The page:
Our Answer Has Always Been “Yes” 

3/5/08- we received the referral for oldest daughter with very minimal information and 2 photos and after sharing with UAB IAC (so we’d have an idea of what to expect), we said “yes”

4/22/08- it was our court date in Krasnoyarsk, Russia and we were told we’d been given all of her medical records.  Then we were asked about our plans for her “prolapsed tricuspid valve with regurgitation.”  What?  We didn’t know about this.  “Yes, we want her.  We’ll take her to a Pediatric Cardiologist.”

In Moscow after her physical to get her visa to come to the USA, the doctor says, “Spastic Tetraparesis.”  What is that?  “Yes, we still want her!”

It’s been test after test, behavior after behavior, decision after decision, diagnosis after diagnosis, 10+ educational placements, 2 moves, 11 psychiatric hospitalizations, therapeutic respite,  3 residential treatment centers- always with what’s best for her in mind.

Question.  If (Heaven Forbid!!) your child was diagnosed with diabetes, cancer, heart disease- you’d say yes to getting help, right?  I hope so!!  This is no different.  She needs help.  We’re her parents.  It’s part of what we do as parents.  Get the best help we can for our child.

I was recently asked if she’s still our daughter?  What?!?! Of course she is!

A relative recently said, “its hard for me.”  I know!  It’s hard for us!!  Bryan and I agreed on what we would and would not share publicly.  After seriously hurting another child (yes, they were being supervised) almost two years ago, we had no choice but to do something to keep everyone safe.  We could 1) take her to the hospital or 2) dissolve her adoption.  Staying home when she wasn’t safe to herself or anyone else was not an option at all.  We chose to try hospitalization again.  And again.  And again.  There was a clear consensus that she needed long term residential treatment specializing in children who have suffered early trauma and have FAS and RAD.  Our private insurance company knew my voice.  They called all over the country.  She was considered too acute for all programs in network except one RTC in SC who was willing to try.  It was a 12 round trip drive but we said “yes” again.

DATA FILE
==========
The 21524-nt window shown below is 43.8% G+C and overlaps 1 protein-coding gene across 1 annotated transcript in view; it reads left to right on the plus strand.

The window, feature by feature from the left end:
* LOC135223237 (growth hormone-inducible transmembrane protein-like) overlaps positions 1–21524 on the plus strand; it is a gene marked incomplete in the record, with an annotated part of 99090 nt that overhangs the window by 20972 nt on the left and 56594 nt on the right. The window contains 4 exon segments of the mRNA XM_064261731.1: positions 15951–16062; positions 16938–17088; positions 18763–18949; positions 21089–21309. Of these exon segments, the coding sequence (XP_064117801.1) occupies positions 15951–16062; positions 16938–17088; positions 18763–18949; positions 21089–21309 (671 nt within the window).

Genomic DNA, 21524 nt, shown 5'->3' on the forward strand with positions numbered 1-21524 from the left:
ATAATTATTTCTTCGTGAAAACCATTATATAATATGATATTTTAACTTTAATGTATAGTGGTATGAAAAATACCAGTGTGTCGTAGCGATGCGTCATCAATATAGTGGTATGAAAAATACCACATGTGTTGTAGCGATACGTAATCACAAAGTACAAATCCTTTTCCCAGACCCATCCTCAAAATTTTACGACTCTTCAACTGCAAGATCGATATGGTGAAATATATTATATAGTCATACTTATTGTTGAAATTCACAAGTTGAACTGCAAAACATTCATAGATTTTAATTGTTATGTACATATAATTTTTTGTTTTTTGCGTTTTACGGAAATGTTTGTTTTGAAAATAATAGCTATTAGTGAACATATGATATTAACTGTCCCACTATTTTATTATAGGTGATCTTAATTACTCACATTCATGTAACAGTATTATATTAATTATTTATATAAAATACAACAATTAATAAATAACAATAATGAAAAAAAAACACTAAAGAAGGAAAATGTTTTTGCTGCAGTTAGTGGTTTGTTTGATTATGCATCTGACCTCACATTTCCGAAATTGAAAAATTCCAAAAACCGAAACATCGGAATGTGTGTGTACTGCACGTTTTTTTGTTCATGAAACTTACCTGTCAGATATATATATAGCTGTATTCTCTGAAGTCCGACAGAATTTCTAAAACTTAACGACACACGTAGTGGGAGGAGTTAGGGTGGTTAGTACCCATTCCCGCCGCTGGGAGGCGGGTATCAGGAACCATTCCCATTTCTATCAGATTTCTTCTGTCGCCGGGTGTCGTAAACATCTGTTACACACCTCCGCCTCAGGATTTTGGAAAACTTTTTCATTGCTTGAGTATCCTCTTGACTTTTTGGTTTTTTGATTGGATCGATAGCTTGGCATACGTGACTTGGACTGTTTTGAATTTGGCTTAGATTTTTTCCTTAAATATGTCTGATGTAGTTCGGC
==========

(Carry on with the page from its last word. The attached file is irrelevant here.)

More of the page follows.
Fortunately I was nominated and then selected as a constituent of GA Senator Perdue as one of CCAI’s Angels in Adoption in 2015 because of my creation of and volunteer work with Adoptive Parents Persevering.  We traveled to Washington, D.C. and met with Senators and Representatives about our daughter (and on behalf of other Adoptive parents facing similar situations).  After talking to many local offices and none being able to help, we reached out to Senator Perdue and Governor Deal.

By July 2016, Anna was still in SC and not making progress.  Her behaviors were becoming more serious and dangerous.  After 3 years I still had not been able to find a place that could really help her.  I fell to my knees in despair and prayed for God to please, please help us help our daughter.  I prayed like I’d never prayed before.  With Him, she was accepted and had an admission date to Jasper Mountain within two weeks of my prayer!  This time we said “Yes” and God said, “yes.”  I don’t know what the future holds but I know that He has a plan for her and us.  She’s been at JM since August, we talk to and skype with her several times each week, and we visit quarterly.  For safety reasons, she and her sisters haven’t seen each other in a year and a half.  They’re going with us for our next visit, though.

We’re thankful that God continues to allow us to say “yes!”

Amanda Alexander, M.B.A.
Founder and Special Needs Advocate
Adoptive Parents Persevering (APPS)



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